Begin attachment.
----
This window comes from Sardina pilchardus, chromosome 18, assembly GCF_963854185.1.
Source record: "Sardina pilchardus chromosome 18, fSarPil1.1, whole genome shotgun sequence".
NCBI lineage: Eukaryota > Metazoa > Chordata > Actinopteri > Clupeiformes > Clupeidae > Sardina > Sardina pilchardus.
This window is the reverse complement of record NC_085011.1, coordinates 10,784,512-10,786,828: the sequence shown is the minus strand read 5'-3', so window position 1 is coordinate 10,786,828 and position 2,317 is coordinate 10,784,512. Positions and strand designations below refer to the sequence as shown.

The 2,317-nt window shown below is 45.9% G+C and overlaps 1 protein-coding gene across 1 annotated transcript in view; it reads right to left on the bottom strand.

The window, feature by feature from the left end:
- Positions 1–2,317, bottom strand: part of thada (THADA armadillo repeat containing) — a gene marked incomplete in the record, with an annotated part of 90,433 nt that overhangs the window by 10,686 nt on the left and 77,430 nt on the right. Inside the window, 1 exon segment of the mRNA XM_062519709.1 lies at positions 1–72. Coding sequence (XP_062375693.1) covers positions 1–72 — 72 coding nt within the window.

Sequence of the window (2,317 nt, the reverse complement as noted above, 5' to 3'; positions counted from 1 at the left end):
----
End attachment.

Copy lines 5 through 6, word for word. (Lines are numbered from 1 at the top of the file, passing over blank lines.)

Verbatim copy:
The 2,317-nt window shown below is 45.9% G+C and overlaps 1 protein-coding gene across 1 annotated transcript in view; it reads right to left on the bottom strand.

The window, feature by feature from the left end: